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The Nature and Nurture of Behavior

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1 The Nature and Nurture of Behavior
Even monkeys fall out of trees. Japanese Proverb The curious paradox is that when I accept myself just as I am, then I can change. Carl Rogers We are now going to venture into one the longest and most debated conflicts in psychology – what controls behavior? Is it our genes or is it our environment? Throughout our discussion, we’ll examine both viewpoints and the current beliefs in this argument.

2 Let’s start with genetics . . .
A stretch of DNA that produces a specific protein, which in turn forms building blocks of our bodies or drives the processes that allow us to live DNA (deoxyribonucleic acid): molecule that contains genes Human instruction manual: genes affect physical features, such as eye color and height, and behavior Dogs are bred for genetic disposition/behavior One gene in fruit flies can be altered to produce courtship behavior between two males

3 Darwin’s Natural Selection
Key is genetic fit with environment Mutation Depending on environment, genetic makeup or organisms evolves throughout generations of offspring, producing changes in the dominant physical features and behavior of a group of organisms Characteristics of organisms are molded to the requirements for survival in that particular environment. ‘Survival’ genes will come to be widespread in a population because those with these genes are the ones that live long enough to have many offspring. In turn, those offspring, equipped with the favorable characteristics inherited from their parents, will survive to have more offspring. And thus, the cycle continues.

4 Evolutionary Psychology
Using principles of natural selection, focuses on the evolution of behavior and the mind Mating behaviors One of the most studied areas in evolutionary psychology Why do we find certain characteristics attractive in a potential mate? From Darwin’s theories of natural selection, a branch of psychology has developed that we call evolutionary psychology. This sub-field focuses on the study of the evolution of behavior and the mind.

5 Evolutionary Psychology – Gender Differences in Attraction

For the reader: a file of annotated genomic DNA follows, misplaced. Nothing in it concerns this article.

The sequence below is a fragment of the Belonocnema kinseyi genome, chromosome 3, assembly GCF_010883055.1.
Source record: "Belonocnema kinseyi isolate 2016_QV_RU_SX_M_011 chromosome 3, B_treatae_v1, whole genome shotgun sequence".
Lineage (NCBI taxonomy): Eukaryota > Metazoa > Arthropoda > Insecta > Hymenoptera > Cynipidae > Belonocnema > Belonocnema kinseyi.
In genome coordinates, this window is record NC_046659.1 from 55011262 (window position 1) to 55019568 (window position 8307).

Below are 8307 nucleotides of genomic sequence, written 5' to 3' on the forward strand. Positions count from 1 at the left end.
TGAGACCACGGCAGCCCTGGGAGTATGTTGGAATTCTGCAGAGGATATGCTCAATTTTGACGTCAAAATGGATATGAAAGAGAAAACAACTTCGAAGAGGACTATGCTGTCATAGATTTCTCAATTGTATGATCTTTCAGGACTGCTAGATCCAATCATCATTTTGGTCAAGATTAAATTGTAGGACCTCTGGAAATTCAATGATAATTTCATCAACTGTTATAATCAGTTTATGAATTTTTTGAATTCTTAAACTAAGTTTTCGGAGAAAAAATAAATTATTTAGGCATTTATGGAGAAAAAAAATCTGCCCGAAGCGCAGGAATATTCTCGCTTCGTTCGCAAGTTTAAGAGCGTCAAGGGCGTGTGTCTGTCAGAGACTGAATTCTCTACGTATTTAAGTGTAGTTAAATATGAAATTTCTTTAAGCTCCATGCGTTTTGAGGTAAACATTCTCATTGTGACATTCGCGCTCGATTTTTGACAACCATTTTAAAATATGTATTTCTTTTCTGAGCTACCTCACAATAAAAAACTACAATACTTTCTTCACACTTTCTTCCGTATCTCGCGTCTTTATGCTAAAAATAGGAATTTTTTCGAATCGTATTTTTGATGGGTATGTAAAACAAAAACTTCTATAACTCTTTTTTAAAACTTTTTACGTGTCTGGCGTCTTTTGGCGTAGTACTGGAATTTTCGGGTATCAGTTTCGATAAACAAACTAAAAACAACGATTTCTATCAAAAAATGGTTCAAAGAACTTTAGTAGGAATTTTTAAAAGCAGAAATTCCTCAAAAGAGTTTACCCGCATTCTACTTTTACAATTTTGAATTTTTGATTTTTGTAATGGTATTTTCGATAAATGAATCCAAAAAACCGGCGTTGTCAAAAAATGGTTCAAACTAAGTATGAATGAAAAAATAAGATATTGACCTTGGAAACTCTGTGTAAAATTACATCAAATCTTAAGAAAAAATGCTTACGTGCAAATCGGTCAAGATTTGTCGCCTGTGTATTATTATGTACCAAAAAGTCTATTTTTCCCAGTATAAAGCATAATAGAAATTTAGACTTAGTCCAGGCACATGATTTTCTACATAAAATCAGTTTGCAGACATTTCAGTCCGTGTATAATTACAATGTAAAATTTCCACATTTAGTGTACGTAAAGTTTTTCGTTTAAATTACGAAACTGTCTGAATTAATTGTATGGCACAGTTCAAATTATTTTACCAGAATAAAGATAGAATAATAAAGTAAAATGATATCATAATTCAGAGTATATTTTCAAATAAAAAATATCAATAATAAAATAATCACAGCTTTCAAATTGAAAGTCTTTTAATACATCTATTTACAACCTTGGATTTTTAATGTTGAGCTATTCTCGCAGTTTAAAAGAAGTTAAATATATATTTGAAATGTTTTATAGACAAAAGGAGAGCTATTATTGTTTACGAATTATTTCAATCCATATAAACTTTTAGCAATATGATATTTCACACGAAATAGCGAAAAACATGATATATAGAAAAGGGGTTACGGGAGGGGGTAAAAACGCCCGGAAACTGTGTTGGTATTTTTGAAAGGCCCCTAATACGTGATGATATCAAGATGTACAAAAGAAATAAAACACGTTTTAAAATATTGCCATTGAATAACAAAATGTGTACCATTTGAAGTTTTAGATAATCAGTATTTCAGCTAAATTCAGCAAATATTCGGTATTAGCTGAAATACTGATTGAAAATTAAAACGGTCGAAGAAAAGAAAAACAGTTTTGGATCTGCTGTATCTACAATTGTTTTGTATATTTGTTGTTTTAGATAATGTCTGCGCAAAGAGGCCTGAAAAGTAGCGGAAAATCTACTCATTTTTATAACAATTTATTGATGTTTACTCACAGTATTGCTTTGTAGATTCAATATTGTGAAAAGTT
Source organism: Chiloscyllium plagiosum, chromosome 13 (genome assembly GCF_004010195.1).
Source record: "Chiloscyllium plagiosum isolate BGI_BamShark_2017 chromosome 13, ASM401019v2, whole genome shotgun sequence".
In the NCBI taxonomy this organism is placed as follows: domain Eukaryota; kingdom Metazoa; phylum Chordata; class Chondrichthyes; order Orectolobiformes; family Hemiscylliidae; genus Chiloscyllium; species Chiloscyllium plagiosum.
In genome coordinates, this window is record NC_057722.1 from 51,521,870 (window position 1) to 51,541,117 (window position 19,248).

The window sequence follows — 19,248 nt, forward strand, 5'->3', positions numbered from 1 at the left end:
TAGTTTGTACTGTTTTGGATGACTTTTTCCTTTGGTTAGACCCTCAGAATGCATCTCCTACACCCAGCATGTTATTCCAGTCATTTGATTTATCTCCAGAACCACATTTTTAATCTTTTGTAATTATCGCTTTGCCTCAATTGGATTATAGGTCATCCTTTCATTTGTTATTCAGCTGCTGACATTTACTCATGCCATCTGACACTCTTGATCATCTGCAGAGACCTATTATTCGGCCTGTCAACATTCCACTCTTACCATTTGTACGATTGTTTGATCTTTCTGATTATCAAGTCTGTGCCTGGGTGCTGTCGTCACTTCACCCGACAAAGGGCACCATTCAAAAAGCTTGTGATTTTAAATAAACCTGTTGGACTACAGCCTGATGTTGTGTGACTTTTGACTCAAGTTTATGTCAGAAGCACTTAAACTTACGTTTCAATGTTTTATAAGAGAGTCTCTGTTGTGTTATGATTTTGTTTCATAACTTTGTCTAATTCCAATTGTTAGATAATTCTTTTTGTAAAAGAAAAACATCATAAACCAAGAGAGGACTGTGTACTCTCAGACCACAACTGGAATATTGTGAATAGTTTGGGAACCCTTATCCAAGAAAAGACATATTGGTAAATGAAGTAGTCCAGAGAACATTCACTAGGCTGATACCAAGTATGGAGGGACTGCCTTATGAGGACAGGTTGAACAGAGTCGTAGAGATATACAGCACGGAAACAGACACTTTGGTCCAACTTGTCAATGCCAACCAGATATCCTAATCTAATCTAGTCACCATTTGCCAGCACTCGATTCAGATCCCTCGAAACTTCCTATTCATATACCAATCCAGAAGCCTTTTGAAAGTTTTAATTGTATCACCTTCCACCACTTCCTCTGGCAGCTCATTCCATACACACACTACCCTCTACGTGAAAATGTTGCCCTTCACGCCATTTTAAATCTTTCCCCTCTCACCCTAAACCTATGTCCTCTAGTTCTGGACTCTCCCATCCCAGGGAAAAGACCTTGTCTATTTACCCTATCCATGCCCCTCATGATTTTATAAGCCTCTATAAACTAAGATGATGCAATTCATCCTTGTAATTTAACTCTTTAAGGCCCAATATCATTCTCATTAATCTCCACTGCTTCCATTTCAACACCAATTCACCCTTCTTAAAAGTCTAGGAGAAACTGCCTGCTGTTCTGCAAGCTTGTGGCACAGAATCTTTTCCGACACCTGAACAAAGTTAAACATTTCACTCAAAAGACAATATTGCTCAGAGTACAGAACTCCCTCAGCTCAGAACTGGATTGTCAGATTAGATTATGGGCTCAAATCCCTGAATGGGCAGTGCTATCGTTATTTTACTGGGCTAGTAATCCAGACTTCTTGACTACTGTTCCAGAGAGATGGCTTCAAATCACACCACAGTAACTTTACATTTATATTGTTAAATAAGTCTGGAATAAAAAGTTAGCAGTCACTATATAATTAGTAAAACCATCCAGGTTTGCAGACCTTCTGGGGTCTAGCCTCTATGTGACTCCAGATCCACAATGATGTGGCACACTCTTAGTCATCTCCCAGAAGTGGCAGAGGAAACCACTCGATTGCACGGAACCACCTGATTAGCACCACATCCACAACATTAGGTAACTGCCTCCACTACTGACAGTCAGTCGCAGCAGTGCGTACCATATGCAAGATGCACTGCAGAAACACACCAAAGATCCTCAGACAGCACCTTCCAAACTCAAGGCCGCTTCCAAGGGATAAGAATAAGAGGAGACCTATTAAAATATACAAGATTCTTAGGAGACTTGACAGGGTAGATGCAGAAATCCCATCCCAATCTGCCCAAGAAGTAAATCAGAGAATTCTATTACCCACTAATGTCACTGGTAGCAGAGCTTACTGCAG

Women prefer economic resources & older partners Men prefer physical attractiveness & younger partners These differences may arise from the different social roles the genders have historically held or because of evolutionary factors These differences are more typically seen in cultures with gender inequalities Men also report being more willing to have more sexual partners than women are. However, in the end, men and women are more similar than they are different. Most people (men and women) report that they want a single, long-term partner – even if they don’t want that now but will want that in the future. It’s also important to remember that these are just trends – it doesn’t mean that we will ALWAYS follow these patterns, its just that we are more likely to follow these patterns than not.

6 Criticisms of Evolutionary Explanations
Evolutionary theories are circular and sometimes untestable Alternate explanation Overall, women have fewer resources (Ganestead, 1993) Criticisms of the theory are that some aspects of it are untestable; that it is an oversimplification (particularly with regard to gender differences in the preference for physical attractiveness). Data on gender differences in the importance of physical attractiveness and of economic resources provide only mixed support. Finally, some researchers believe that findings can be explained by the fact that around the world, women have fewer resources than men do. In support of this latter interpretation, Gangestead (1993) found an association between women’s economic resources and their preference for a physically attractive man.

7 Behavioral Genetics How much of the differences among people are due to their genes and how much are due to the environment? Genes cannot be described in isolation: they can only be characterized in relation to the environments in which they operate We’ve been talking all throughout this course about this question: how much do genes affect behavior/mental processes compared to environmental influences? To better examine this question, we turn to a very unique research method – that of twin studies.

8 Twin studies Identical twins Fraternal twins Adoption studies
Zygote splits (monozygotic) Fraternal twins Two separate zygotes (dizygotic) Adoption studies Compared adopted kids with biological and adopted parents How do we effectively study whether the differences in mental processes/behavior are genetic? Twin studies are a good way to gain heritability estimates for mental processes and behavior. One method is to compare identical twins (where the twins are from the same egg that has split, thus they have identical genes) to fraternal twins (where the twins are from different genes, and thus they only share half their genes – the same as any pair of brothers or sisters). If environment is same for both identical and fraternal twins, then you can estimate heritablility for mental processes & behavior. Another method is to compare children who have been adopted to examine whether they are more like their biological parents (which would support the nature hypothesis) or their adopted parents (which would support the nurture hypothesis). This is an even more powerful method of study when you can find identical twins who have been raised by different parents.